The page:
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How ‘Swatting’ Calls Spread as Schools Face Real Threats

Pittsburgh Police and paramedics
Pittsburgh Police and paramedics respond to Pittsburgh Central Catholic High School for what turned out to be a hoax report of an active shooter, on Wednesday, March 29, 2023 in the Oakland neighborhood of Pittsburgh. (AP Photo/Gene J. Puskar)


A spate of threats and false reports of shooters have been pouring into schools and colleges across the
country for months, raising concerns among law enforcement and elected leaders.

Schools in Pennsylvania were the latest targeted by so-called swatting. Computer-generated calls on
Wednesday made claims about active shooters, but it was all a hoax. One day earlier, nearly 30
Massachusetts schools received fake threats.

School officials are already on edge amid a backdrop of deadly school shootings, the latest Monday at a
Christian school in Nashville.

Here is a look at the issues involved:


Hundreds of cases of swatting occur annually, with some using caller ID spoofing to disguise their
number. The goal is to get authorities, particularly a SWAT team, to respond to an address.

An FBI official said in November that they believe the wave of false threats focused on schools may be
coming from outside of the country.

Officials said at the time that they had identified calls to about 250 colleges, 100 high schools and
several junior high schools just since early June falsely reporting explosive devices being planted at
the schools or saying that a shooting was imminent.

The FBI didn’t immediately respond to emails Wednesday from The Associated Press seeking comment, but
the threats have continued to accumulate in recent months.


Few regions of the country have been spared from such calls and the disruptions they cause.

The false calls Wednesday in Pennsylvania led to lockdowns or evacuations in several counties,
according to state police. Law enforcement had to take each one seriously no matter how dubious it

Police in Pittsburgh, for instance, searched every room at Central Catholic High School, even after
getting word that a report of people being hurt inside wasn’t true within a minute, said Thomas
Stangrecki, the interim police chief.

“We treated it as a real incident,” Stangrecki said. Another threat at a nearby Catholic school had
worried parents gathered outside.

In Iowa, so many schools were targeted earlier this month that Gov. Kim Reynolds complained at a news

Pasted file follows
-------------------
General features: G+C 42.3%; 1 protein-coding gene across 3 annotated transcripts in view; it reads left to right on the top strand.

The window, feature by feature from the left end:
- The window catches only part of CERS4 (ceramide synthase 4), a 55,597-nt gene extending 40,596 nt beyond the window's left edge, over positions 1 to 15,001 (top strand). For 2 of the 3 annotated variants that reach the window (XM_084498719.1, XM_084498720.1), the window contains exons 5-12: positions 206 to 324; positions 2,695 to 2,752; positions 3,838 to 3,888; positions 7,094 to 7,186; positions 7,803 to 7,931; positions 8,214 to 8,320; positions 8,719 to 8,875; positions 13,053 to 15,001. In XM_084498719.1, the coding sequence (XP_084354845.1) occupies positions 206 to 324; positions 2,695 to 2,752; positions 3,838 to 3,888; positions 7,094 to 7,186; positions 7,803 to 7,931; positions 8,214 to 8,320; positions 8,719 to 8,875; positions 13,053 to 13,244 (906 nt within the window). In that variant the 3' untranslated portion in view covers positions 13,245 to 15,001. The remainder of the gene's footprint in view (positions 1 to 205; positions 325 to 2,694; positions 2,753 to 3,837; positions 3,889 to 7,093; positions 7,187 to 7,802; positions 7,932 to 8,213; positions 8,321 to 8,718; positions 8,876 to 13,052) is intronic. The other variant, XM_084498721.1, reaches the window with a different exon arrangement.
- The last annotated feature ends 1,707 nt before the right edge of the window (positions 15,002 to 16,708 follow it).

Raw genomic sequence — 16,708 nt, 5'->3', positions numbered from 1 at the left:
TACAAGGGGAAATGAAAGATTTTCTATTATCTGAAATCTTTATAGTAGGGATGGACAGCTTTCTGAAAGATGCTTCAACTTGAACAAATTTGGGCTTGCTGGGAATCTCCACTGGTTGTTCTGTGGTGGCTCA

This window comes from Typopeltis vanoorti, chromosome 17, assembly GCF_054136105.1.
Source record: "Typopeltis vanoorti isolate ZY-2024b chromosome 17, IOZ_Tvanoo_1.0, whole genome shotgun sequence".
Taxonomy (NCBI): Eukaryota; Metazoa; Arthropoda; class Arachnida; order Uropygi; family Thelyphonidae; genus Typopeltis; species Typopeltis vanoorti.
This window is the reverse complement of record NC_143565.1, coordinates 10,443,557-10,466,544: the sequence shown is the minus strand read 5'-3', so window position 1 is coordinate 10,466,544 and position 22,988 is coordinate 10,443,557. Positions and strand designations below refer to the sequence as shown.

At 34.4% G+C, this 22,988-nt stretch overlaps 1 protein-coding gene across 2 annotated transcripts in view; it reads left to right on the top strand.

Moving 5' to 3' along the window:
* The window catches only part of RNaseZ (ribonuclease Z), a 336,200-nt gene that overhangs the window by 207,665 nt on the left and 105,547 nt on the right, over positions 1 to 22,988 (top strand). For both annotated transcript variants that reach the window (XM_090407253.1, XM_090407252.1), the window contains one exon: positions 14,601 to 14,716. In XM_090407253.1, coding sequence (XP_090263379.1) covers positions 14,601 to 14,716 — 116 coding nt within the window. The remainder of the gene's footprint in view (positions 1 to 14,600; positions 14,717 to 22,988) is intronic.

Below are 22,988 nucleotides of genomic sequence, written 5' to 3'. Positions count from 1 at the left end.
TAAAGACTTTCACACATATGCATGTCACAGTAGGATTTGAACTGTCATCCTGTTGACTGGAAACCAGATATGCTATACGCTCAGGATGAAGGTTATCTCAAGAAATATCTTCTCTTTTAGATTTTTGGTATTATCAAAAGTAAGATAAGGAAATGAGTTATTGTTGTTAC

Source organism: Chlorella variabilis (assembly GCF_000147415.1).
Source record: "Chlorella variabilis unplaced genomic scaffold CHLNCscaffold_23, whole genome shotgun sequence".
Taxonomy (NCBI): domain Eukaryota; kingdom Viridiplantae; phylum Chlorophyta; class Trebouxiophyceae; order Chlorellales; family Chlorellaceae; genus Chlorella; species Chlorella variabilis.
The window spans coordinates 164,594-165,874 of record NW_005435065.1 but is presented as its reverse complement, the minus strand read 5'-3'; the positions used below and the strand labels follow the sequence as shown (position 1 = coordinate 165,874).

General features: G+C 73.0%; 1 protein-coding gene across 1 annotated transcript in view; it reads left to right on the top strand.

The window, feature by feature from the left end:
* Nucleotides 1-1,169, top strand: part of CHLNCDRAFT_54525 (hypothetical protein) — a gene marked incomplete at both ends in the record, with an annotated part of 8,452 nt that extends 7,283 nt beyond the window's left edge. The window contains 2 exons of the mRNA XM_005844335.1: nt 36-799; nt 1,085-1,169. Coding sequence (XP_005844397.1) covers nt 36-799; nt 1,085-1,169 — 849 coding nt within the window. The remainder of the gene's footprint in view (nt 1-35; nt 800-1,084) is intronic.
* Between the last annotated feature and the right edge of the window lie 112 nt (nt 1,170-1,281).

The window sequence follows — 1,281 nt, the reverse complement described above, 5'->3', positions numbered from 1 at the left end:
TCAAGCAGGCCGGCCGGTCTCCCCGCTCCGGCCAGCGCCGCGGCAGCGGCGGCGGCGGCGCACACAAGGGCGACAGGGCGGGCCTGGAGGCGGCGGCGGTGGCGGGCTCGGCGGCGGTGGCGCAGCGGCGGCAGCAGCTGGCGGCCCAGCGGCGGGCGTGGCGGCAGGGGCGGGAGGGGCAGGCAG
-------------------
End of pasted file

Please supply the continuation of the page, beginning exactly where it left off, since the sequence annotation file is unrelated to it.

conference about the toll it was taking to confirm the terror-inducing calls are fake.

“It’s what no governor, it’s what no parent or anybody — superintendent, teachers, kids — want to
hear,” Reynolds said. “And we’re grateful and just so thankful that is what it was.”

And in Minnesota, the state’s Bureau of Criminal Apprehension issued a warning last month after fake
calls forced eight schools into lockdown over two days.


Authorities are grappling with the false alarms in a country where mass shooters have killed hundreds
of people throughout history. Shooters have attacked in places like stores, theaters and workplaces,
but it is in schools and colleges where the carnage reverberates perhaps most keenly.

At U.S. schools and colleges, 175 people have been killed in 15 mass shootings that resulted in the
deaths of four or more people, not including the perpetrator — from 1999’s Columbine High School
massacre to Monday’s shooting in Nashville, Tennessee. That’s according to a database compiled by The
Associated Press, USA Today and Northeastern University, in addition to other AP reporting.


Such calls have proven dangerous and even outright deadly.

In 2017, a police officer in Wichita, Kansas, shot and killed a man while responding to a hoax
emergency call. Just this month, the city agreed to pay $5 million to settle a lawsuit, with the money
to go to the two children of 28-year-old Andrew Finch.

The hoax call that led to his death began as a feud between two online gamers. One of the gamers
recruited Tyler Barriss to “swat” the other gamer. But the address used was old, leading police to
Finch, who was not involved in the dispute or playing the video game.

Barriss was sentenced to 20 years in federal prison, while the other two gamers were sentenced to 15-
and 18-month terms.

Police in Maryland also shot a 20-year-old Maryland man in the face with rubber bullets after a fake
hostage situation was reported at his home.

The FBI in Pittsburgh nodded to the risk, noting in a statement about the school threat cases that it
“takes swatting very seriously because it puts innocent people at risk.”


Peter Smith in Pittsburgh, Ron Todt in Philadelphia, Marc Levy in Harrisburg, Pennsylvania, and Lindsay
Whitehurst in Washington contributed to this report.


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